I am a natural-born perfectionist.
For a long time, I thought that was something to be proud of. Didn’t it show my innate superiority that I had such high standards in every area of life?
My parents tried to teach me that there is a difference between the natural drive for outward perfection, and the desire from God to reflect His excellence. But I didn’t really get it. I really thought that people just sort of gave up trying as they got old and worn out. <blush>
Somewhere along the line I realized that my perfectionism was more of a hindrance than a help. I saw a character flaw to work on. A weakness to recover from.
But now I am convinced to the core that in reality, perfectionism is sin against a perfect God. It is an outward display of unbelief in the heart.
“Take care, brothers, lest there be in any of you an evil, unbelieving heart, leading you to fall away from the living God.”
Perfectionism is a false god.
And like every other false god that ever has been worshiped, there is no such thing as man-made perfection. It is not elusive, it is illusory. An idol is nothing at all in the world.
Like every other god with a lowercase “g”, the god named “Perfection” is limited by the confines of my own desires and imaginations. You stress nervously over your idea of perfect while I work my life to the bone for my idea of perfect and my neighbor whines impotently about his idea of perfect.
There can be a certain ersatz joy in the pursuit of my own idea of perfection. But no sooner does it seem to be within my grasp than it begins to disintegrate.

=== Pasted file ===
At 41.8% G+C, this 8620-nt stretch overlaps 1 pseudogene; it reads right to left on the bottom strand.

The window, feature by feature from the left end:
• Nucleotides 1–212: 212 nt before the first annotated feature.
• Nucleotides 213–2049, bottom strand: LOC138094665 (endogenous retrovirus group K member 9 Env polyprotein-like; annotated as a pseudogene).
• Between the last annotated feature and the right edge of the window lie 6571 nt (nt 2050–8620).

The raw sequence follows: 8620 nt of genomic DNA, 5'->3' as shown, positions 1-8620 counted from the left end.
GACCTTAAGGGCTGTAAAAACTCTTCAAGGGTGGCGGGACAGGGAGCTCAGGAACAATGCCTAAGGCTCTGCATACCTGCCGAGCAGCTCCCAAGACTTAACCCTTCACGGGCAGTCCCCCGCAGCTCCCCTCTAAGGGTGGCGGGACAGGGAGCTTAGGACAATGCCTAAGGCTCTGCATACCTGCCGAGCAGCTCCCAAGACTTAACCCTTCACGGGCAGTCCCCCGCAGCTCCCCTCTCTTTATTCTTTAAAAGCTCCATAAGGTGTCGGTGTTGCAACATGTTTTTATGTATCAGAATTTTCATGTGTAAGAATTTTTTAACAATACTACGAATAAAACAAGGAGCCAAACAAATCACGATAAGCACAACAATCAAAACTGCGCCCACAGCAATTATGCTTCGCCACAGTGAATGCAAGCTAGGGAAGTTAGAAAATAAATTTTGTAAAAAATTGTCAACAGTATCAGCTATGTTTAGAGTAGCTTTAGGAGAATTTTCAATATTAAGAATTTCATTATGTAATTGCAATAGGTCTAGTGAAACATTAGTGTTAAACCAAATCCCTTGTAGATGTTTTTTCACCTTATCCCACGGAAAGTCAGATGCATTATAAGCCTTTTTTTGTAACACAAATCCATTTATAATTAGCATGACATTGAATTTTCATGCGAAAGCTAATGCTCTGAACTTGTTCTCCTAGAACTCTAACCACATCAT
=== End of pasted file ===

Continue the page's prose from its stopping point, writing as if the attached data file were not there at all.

Most frustrating of all, I can’t ever seem to get control over every detail of life to make it all perfect at the same time. That pesky second law of thermodynamics puts perfection just outside my range of control. (Here’s looking at you, Adam and Eve.)
Ultimately my attempts to construct and control the shaky edifice of perfection are pitiful, forced, transient, shallow, uptight, inconsequential. Because this perfection is not real and therefore not lasting, it is also not worth worshiping. In other words, not worth sacrificing for, not worth living for, not worth dying for.
Am I taking this a little too seriously? After all, any non-Christian can learn that life doesn’t have to be perfect to be wonderful.
God has been generous enough with common sense that, like Abe Lincoln, we can use it to figure out that people are just about as happy as they make up their minds to be. Furthermore, it can be clearly seen that perfectionism is at constant odds with happiness.
If I will not be happy and satisfied until this (or that, or the other) is perfectly organized, perfectly arranged, perfectly perfect, then I will not ever be happy and satisfied. I can choose to be happy. Common sense. Common grace.
But if I sin against God and others in my pursuit of perfect, then I can be sure that this goes deeper than a self-help manual.
Did I say “If?”
Sorry, I meant, “When.”
A self-help approach will drive out one idol, leaving my heart free to pursue another idol. Self still wants to rule. Self is the motivator and the intended beneficiary.
How does my Heavenly Father rescue me from wasting precious time pursuing this myth, this contrived imitation of life?
Does He stand at a condescending distance and tell me snarkily to get a life?
Not my Father.
He takes up the merciful tools of pain and failure and complication and loss and humiliation and limitation, and applies them to me with love and skill. He exposes the perfectly arranged and polished life for the mirage it is.
He takes what has been my life, which is no life, and offers me real Life in its place. He takes my idea of perfection, which is no perfection, and gives me real Perfection. He does this over and over for me, as often as I need it, and never grows impatient.
He shows me that life doesn’t have to be perfect to be rich, joyful, robust, faithful, loving, holy. This life is never shoddy, always excellent. His people have found this life in the midst of all manner of suffering, even in the extremes of hostile mocking, torture, imprisonment, and martyrdom.
Because when He gives life, He gives us Himself.
“Whoever has the Son has life; whoever does not have the Son of God does not have life.”
Jesus is the Life. Jesus is my perfect Life.